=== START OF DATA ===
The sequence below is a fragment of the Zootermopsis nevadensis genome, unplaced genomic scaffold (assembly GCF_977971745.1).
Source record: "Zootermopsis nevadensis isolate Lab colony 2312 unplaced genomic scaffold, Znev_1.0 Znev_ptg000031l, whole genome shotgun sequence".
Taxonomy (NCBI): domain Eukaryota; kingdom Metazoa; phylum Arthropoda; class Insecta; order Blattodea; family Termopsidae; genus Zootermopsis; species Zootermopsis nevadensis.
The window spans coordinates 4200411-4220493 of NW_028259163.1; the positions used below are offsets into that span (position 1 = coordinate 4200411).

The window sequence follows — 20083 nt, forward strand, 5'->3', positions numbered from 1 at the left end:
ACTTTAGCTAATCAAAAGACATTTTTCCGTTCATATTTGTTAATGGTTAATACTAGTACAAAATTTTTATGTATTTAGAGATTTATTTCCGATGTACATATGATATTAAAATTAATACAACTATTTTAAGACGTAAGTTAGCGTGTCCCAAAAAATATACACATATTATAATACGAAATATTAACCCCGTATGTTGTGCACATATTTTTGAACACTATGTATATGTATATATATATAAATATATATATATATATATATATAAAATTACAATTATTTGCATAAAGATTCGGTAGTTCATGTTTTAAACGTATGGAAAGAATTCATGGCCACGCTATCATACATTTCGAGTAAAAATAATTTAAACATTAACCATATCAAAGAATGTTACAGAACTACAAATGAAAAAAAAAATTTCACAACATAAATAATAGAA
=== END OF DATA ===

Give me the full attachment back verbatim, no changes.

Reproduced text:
The sequence below is a fragment of the Zootermopsis nevadensis genome, unplaced genomic scaffold (assembly GCF_977971745.1).
Source record: "Zootermopsis nevadensis isolate Lab colony 2312 unplaced genomic scaffold, Znev_1.0 Znev_ptg000031l, whole genome shotgun sequence".
Taxonomy (NCBI): domain Eukaryota; kingdom Metazoa; phylum Arthropoda; class Insecta; order Blattodea; family Termopsidae; genus Zootermopsis; species Zootermopsis nevadensis.
The window spans coordinates 4200411-4220493 of NW_028259163.1; the positions used below are offsets into that span (position 1 = coordinate 4200411).

The window sequence follows — 20083 nt, forward strand, 5'->3', positions numbered from 1 at the left end:
ACTTTAGCTAATCAAAAGACATTTTTCCGTTCATATTTGTTAATGGTTAATACTAGTACAAAATTTTTATGTATTTAGAGATTTATTTCCGATGTACATATGATATTAAAATTAATACAACTATTTTAAGACGTAAGTTAGCGTGTCCCAAAAAATATACACATATTATAATACGAAATATTAACCCCGTATGTTGTGCACATATTTTTGAACACTATGTATATGTATATATATATAAATATATATATATATATATATATAAAATTACAATTATTTGCATAAAGATTCGGTAGTTCATGTTTTAAACGTATGGAAAGAATTCATGGCCACGCTATCATACATTTCGAGTAAAAATAATTTAAACATTAACCATATCAAAGAATGTTACAGAACTACAAATGAAAAAAAAAATTTCACAACATAAATAATAGAA